The Founding Fathers, a group of men the Republican Party loves to compare themselves to, would not have condemned "Jack" for carrying a gun. They wouldn't really be familiar with any society that didn't have good reason to be have guns around. That said, they managed to set up a nation, fight for it, and then govern it for a couple of decades without "accidentally" shooting at doors in the Virginia Assembly.
At its root, this is a throw-away diary that only points out the fact that elected office isn't attracting the best and the brightest of our nation anymore.
Posted by Griffin @ 8:36 AM
The Washington Post had an article yesterday that confirms what we've all known all along; the Republican Party has a base that includes a significant number of racists.
I'm not claiming all Republicans are racists. My brother is a Republican and I know that he is NOT a racists. Nixon's Southern Strategy, however, continues to provide for the GOP.
Of the five states with the highest percentage of African American citizens, Mississippi (37%), Louisiana (33%), Georgia, Maryland, and South Carolina (30% each), all but Maryland are represented exclusively by white Republicans.
In what has to be some sort of record, Bush's approval rating among African Americans is TWO PERCENT. So much for the 'big-tent' party.
This before the Republicans role out their new immigration initiative, no doubt shaped to lionize groups like the 'Minute Men.' Leave it to the GOP to try to use old fashioned nativism to get votes. Sad fact: It will work.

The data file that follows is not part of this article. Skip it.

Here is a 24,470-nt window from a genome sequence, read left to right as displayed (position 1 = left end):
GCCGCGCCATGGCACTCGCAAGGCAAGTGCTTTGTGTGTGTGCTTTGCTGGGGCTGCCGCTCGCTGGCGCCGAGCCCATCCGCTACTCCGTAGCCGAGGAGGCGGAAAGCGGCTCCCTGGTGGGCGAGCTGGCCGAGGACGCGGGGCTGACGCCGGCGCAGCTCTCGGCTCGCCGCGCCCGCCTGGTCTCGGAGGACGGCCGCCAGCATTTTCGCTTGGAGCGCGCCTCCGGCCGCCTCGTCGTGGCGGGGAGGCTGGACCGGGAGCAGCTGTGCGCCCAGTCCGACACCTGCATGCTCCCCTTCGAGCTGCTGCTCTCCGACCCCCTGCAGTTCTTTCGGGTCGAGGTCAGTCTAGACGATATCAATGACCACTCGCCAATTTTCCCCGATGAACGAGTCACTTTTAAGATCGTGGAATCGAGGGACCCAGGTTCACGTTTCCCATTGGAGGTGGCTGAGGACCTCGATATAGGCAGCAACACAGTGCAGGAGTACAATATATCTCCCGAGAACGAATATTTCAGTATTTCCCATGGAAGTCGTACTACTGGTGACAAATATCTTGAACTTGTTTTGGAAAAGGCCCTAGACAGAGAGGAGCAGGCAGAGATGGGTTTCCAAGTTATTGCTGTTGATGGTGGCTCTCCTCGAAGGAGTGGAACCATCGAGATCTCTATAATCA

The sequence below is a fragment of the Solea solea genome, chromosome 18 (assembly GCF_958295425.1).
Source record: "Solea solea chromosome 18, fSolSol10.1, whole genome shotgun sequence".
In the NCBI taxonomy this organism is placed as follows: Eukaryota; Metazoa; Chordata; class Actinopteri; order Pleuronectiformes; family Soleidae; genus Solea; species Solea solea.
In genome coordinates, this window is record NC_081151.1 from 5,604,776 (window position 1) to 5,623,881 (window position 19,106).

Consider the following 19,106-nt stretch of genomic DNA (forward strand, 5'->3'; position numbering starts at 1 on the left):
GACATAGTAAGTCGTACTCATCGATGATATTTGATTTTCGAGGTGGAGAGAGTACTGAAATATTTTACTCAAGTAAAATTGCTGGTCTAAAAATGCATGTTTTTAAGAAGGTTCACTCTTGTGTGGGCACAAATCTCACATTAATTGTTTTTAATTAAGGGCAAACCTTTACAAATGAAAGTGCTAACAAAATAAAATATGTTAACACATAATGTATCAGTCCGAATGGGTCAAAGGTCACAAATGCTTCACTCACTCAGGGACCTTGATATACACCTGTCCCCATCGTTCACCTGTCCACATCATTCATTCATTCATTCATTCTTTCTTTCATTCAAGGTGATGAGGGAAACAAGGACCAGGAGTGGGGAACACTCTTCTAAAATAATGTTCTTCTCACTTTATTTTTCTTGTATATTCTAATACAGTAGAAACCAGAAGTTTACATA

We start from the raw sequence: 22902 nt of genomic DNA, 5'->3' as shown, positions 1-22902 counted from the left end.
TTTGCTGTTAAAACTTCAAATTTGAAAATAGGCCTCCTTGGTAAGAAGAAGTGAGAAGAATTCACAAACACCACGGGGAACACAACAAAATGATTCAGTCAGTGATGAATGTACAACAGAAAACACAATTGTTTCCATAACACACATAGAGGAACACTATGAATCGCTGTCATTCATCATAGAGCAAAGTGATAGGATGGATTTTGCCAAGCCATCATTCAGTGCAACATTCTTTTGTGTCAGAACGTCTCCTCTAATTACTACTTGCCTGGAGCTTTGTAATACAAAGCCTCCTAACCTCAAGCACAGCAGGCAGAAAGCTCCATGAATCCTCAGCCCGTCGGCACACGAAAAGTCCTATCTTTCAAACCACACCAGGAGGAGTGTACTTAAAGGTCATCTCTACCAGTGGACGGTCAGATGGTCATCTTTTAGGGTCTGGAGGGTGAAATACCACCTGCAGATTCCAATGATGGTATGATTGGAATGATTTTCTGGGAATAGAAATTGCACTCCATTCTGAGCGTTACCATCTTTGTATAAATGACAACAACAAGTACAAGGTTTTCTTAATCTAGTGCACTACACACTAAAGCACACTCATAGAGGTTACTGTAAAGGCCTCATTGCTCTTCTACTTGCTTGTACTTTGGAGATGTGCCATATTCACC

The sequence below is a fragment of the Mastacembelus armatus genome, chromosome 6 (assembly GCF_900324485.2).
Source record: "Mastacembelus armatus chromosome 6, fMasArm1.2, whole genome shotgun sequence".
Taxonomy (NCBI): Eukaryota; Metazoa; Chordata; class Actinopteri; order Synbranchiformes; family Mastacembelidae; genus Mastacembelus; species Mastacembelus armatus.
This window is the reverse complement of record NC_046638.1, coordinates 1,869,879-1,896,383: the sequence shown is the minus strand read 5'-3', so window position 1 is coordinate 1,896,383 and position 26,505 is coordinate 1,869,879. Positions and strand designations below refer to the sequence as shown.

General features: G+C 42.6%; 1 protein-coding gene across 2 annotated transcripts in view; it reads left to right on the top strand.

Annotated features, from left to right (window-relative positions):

Oh, one more thing. A complaint about the article itself: If there is scientific evidence of Racism on the part of Bush supporters, the logical counter-balance (always fair and balanced!) is... a quote from the Head of the Republican National Convention? He's obviously a scientist who can back up his party rhetoric with verifiable scientific data.
UPDATE: Check out the quotes from Freeper-ville here about Bush's reaction to the Coretta Scott King Funeral.
Posted by Griffin @ 8:13 AM
The Nebraska State Paper reports on a pre-session prayer offered up by The Reverend Tom Swartly in The Unicameral Chamber. To its credit, the State Paper had this to say about it.
"Swartley was invited to the Unicameral to offer a nonpolitical, nondenominational prayer in the legislative chamber. He knew he was supposed to avoid topics that could be construed as political. That is the rule imposed on all clergy invited to offer prayers prior to the Legislature's official convening each day.